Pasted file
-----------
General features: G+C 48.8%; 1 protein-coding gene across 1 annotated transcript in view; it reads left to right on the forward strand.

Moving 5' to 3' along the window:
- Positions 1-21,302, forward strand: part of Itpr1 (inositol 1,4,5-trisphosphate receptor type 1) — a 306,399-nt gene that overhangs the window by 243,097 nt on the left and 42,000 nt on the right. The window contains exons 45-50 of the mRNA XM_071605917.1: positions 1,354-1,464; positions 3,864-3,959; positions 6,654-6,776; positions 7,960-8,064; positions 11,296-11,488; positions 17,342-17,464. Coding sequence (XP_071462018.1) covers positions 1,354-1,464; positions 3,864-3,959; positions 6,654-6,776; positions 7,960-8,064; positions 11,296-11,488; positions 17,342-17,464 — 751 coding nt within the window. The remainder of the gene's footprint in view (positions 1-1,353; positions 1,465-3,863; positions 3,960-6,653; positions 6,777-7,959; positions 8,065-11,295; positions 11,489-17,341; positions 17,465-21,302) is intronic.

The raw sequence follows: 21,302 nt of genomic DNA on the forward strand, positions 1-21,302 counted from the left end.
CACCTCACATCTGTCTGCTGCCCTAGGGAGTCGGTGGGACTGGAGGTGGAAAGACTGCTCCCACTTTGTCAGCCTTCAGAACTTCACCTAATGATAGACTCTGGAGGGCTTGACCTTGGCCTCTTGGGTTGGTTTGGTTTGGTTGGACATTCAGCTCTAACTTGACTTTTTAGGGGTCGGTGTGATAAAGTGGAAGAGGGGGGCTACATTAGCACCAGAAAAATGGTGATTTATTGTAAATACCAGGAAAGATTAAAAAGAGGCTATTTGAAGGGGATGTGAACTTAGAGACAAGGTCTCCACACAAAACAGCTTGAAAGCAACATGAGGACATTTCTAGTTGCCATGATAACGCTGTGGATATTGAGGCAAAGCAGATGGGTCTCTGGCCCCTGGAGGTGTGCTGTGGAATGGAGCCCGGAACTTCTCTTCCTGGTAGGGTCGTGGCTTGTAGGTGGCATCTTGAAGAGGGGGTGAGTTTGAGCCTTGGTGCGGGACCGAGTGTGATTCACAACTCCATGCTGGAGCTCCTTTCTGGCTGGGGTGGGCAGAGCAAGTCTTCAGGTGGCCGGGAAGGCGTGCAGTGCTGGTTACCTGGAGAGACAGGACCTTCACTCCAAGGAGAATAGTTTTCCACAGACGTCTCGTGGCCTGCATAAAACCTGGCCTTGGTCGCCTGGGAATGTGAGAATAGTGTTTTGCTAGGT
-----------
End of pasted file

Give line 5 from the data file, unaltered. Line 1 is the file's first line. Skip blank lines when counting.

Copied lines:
CACCTCACATCTGTCTGCTGCCCTAGGGAGTCGGTGGGACTGGAGGTGGAAAGACTGCTCCCACTTTGTCAGCCTTCAGAACTTCACCTAATGATAGACTCTGGAGGGCTTGACCTTGGCCTCTTGGGTTGGTTTGGTTTGGTTGGACATTCAGCTCTAACTTGACTTTTTAGGGGTCGGTGTGATAAAGTGGAAGAGGGGGGCTACATTAGCACCAGAAAAATGGTGATTTATTGTAAATACCAGGAAAGATTAAAAAGAGGCTATTTGAAGGGGATGTGAACTTAGAGACAAGGTCTCCACACAAAACAGCTTGAAAGCAACATGAGGACATTTCTAGTTGCCATGATAACGCTGTGGATATTGAGGCAAAGCAGATGGGTCTCTGGCCCCTGGAGGTGTGCTGTGGAATGGAGCCCGGAACTTCTCTTCCTGGTAGGGTCGTGGCTTGTAGGTGGCATCTTGAAGAGGGGGTGAGTTTGAGCCTTGGTGCGGGACCGAGTGTGATTCACAACTCCATGCTGGAGCTCCTTTCTGGCTGGGGTGGGCAGAGCAAGTCTTCAGGTGGCCGGGAAGGCGTGCAGTGCTGGTTACCTGGAGAGACAGGACCTTCACTCCAAGGAGAATAGTTTTCCACAGACGTCTCGTGGCCTGCATAAAACCTGGCCTTGGTCGCCTGGGAATGTGAGAATAGTGTTTTGCTAGGT